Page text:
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    There are two very obvious people that prove it can be done, Woody Allen and Roman Polanski. Both are pedophiles and still are viewed as artistic geniuses.
     
  7. Wreybies
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    Wreybies The Ops Pops Operations Manager Staff Contest Administrator Supporter Contributor

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    Also Arthur C. Clarke, whose work is seminal in the world of Science Fiction, was very probably, as evidenced by his own statements, what most would consider a pedophile.
     
  8. Lewdog
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    Lewdog Come ova here and give me kisses! Supporter Contributor

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    I can't remember the name of the photographer, but there was a guy when I was much younger who had an exhibit that was being picketed at the Cincinnati Museum of Modern Art because it was of kids. Robert Maplethorpe?
     
  9. Wreybies
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    Wreybies The Ops Pops Operations Manager Staff Contest Administrator Supporter Contributor

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    He did have a a couple of pieces that did portray children in the nude, though the pieces themselves were not lewd in and of themselves, but when taken together with the rest of his body of art, which did include many graphically homosexual themes and also other controversial themes, such as his Piss Christ, people went apeshizzle.
     
  10. Lewdog
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    Lewdog Come ova here and give me kisses! Supporter Contributor

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    If you do a Yahoo search of Robert Maplethorpe, the AP picture is of Jude Law...
     
  11. Duchess-Yukine-Suoh
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    Duchess-Yukine-Suoh Girl #21 Contributor

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    The serial killer may be justified though, depending on who he/she killed. Were they just sociopaths, or out for revenge? If it's the latter, why? If they have good reason, I don't care.
     
  12. Wreybies
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    Wreybies The Ops Pops Operations Manager Staff Contest Administrator Supporter Contributor

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    The "AP picture"? 'Splain me, Lucy.
     
  13. Lewdog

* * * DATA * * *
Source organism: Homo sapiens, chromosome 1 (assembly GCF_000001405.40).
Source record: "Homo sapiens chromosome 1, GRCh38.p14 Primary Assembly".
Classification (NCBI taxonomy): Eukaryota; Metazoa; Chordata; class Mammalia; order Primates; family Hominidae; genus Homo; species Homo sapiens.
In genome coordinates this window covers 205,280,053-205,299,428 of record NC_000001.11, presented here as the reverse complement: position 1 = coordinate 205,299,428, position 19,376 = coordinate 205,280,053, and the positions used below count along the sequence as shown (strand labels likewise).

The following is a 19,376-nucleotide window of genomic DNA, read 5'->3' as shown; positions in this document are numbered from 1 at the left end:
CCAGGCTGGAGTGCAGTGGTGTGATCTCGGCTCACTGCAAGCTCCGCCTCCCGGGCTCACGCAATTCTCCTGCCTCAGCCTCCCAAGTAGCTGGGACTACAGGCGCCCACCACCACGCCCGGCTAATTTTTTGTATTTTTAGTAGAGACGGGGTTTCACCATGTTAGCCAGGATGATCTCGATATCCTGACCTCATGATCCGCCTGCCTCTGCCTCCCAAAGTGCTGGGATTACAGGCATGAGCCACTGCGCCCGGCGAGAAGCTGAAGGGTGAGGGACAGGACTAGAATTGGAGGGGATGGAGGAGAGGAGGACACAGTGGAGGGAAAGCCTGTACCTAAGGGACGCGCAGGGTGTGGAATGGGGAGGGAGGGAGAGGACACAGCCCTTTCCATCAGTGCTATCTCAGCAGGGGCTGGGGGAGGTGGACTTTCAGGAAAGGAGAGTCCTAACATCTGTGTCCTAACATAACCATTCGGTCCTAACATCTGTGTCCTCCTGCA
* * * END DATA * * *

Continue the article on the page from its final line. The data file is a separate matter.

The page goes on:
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    Lewdog Come ova here and give me kisses! Supporter Contributor

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    In U.S. there are laws that criminals can't make money from in prison on their work. All the money is supposed to go to the families of their victims or a victims fund. This came about because of the sales of John Wayne Gacy paintings, book and movie sales, Charles Manson poems and songs, and other similar items.
     
  14. Lewdog
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    Lewdog Come ova here and give me kisses! Supporter Contributor

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  15. erebh
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    erebh Contributing Member Contributor

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    I DJed a 70s glam rock night about a year ago and agonised over playing gary glitter's music because as despicable as he is he still had some great tunes so I decided against. Low and behold, I must have got 10 requests so I played one and everybody danced and sang. Weird!
     
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  16. minstrel
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    minstrel Leader of the Insquirrelgency Staff Supporter Contributor

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    There's a photographer named Will McBride (American-born, but lives in Germany) who's been in hot water before because he's taken a lot of nude pictures of kids. He had a book called Show Me! back in the 1970s that was intended to help kids understand their bodies. It got rave reviews when it first came out (my parents even had a copy!), but it attracted a huge backlash because some people called it child porn.

    McBride might be the guy you're thinking of.
     
  17. Lewdog